The Lost Files of Sherlock Holmes

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The Lost Files of Sherlock Holmes
Lost Files of Sherlock Holmes Cover.jpg
DOS Cover art
Developer(s)Mythos Software
Publisher(s)Electronic Arts
Designer(s)R. J. Berg[1]
Composer(s)Rob Hubbard[1]
Platform(s)MS-DOS, 3DO
ReleaseFall 1992 (MS-DOS)
1994 (3DO)
Genre(s)Graphic adventure

The Lost Files of Sherlock Holmes (fully titled The Lost Files of Sherlock Holmes: The Case of the Serrated Scalpel) is an adventure game developed by Mythos Software and published by Electronic Arts for MS-DOS in 1992 and 3DO in 1994. A sequel was developed and published by the same respective companies in 1996 titled The Lost Files of Sherlock Holmes: The Case of the Rose Tattoo. For its time, it was regarded as "the largest Graphic Adventure ever done for the PC".[2]


Sherlock Holmes, is engaged by Scotland Yard to help with the murder investigation of a young actress. While the manner of her death suggests this is another strike by Jack the Ripper, Holmes believes someone else had committed the crime. The investigation takes Holmes and Watson to many parts of late 19th Century London, including a perfume shop, the zoological gardens, the morgue, a pub, several dwellings, Surrey Commercial Dock, Savoy Street Pier, St Pancras Station, and of course 221B Baker Street.


The player moves around London via an elaborate overview map. Additional locations become available when Holmes finds additional leads. In each location, the player can select nine different verbal options to interact with objects or people. When accessing the inventory menu, the player has three different verbal actions to manipulate any items Holmes has picked up. When talking to people, Holmes has different dialogue options to gain information or try to get their cooperation. Dr. Watson can give his views, which may serve as puzzle hints. He may even help Holmes to perform an action, he cannot do alone. Dr. Watson's journal also references the events in the gameplay.

The graphics are VGA, with MIDI music and a few scenes with digitalized speech (in the intro and end sequence, and the cutscene at St Pancras Station. In the other scenes there are sound effects, but no speech). The player interacts with the characters through a command menu with verb icons that is intuitive for anyone who had played other adventure games of the period. The 3DO version consists of full voiced dialogue and the portraits of the talkers were replaced by clips with filmed actors, but also drops Dr. Watson's journal feature.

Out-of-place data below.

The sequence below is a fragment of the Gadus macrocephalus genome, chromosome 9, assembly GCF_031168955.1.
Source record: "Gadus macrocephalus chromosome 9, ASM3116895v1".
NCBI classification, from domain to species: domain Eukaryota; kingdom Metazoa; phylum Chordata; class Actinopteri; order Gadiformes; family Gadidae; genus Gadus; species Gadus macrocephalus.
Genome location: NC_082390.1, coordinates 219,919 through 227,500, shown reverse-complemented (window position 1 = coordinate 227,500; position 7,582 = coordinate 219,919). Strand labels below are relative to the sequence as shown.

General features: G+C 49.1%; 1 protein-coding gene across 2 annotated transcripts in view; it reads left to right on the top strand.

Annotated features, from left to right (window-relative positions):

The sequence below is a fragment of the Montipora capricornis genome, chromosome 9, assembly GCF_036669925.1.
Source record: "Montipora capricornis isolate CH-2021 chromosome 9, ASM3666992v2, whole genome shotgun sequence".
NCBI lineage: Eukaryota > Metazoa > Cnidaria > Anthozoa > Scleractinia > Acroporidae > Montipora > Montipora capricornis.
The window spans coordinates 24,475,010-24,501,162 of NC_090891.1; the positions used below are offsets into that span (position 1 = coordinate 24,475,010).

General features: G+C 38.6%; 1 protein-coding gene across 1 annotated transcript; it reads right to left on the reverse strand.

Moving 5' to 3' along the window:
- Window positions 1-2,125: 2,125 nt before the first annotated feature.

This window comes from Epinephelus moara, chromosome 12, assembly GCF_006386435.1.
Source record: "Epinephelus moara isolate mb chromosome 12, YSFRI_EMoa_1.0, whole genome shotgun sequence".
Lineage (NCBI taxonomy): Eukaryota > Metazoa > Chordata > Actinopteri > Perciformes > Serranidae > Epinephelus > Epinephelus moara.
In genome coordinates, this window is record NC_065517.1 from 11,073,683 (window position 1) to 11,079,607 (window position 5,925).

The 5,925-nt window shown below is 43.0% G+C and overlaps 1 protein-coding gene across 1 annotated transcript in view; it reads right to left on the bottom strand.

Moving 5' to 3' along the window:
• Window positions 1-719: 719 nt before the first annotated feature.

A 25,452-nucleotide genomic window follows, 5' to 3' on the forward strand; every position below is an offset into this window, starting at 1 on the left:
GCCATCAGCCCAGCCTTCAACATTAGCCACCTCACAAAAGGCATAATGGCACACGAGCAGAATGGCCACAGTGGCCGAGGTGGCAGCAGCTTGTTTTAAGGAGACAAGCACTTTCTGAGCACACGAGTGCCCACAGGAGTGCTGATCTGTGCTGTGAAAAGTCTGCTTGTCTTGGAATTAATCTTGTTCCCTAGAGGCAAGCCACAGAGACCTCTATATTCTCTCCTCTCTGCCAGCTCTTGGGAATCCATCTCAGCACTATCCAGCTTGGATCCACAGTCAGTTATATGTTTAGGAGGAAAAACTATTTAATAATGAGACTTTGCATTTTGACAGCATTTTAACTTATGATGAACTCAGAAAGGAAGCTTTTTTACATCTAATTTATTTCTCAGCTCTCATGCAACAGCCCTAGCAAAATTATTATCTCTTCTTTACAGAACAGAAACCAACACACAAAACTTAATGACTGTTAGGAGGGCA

Review scores
EGM6.6/10 (3DO)[3]
PC Zone48% (DOS)[4]

Computer Gaming World's Charles Ardai wrote that "'The Case of the Serrated Scalpel' tells an unusually good story and is filled to the brim with audio-visual niceties, but ... it is not a game ... just a series of animated vignettes". He gave as example how the computer, not the player, chooses the chemicals and tools in Holmes' laboratory. Ardai concluded that "This game wants, more than anything else in the world, to be a Sherlock Holmes movie. Though it would be a very good one if it were, it is not. Therefore, it is deeply and resoundingly unsatisfying ... as a game it is simply, regrettably, another misfire in the Sherlock Holmes canon".[5]

Computer Games Strategy Plus named The Case of the Serrated Scalpel its best adventure game of 1992. The magazine's Theo Clarke wrote, "This game wins for the sophistication of its controls and the sheer scale of the game. It is not simply that there are many locations and many characters. The point is that all of these elements combine to form a satisfying whole."[6]

The reviewers of Electronic Gaming Monthly wrote of the 3DO version "Great graphics, excellent sound effects – this game really shows off the system's capabilities while providing a challenging mystery." They scored it a 6.6/10 average.[3]

In 2011, Adventure Gamers named Case of the Serrated Scalpel the 22nd-best adventure game ever released.[7]


  1. ^ a b "The Lost Files of Sherlock Holmes - Sneak Preview". Game Player's PC Entertainment. Vol. 5 no. 5. October 1992. p. 26.
  2. ^ ""A Case Worthy of Your Talents, Holmes"". Game Player's PC Entertainment. Vol. 5 no. 6. November 1992. p. 63.
  3. ^ a b "The Lost Files of Sherlock Holmes Review". Electronic Gaming Monthly. No. 66. EGM Media, LLC. January 1995. p. 42.
  4. ^ "Elementary, my dear Watson...and that's the problem". PC Zone. No. 17. August 1994. p. 99.
  5. ^ Ardai, Charles (February 1993). "Electronic Arts' The Lost Files of Sherlock Holmes". Computer Gaming World. p. 42. Retrieved 6 July 2014.
  6. ^ Walker, Brian; Syzmonik, Peter; Clarke, Theo; McKeown, Joan; McCullough, Joseph; Commander Crunch (January 1993). "The Best of 1992...". Computer Games Strategy Plus (27): 46, 48, 52, 54, 56, 58, 60.
  7. ^ AG Staff (December 30, 2011). "Top 100 All-Time Adventure Games". Adventure Gamers. Archived from the original on June 4, 2012.

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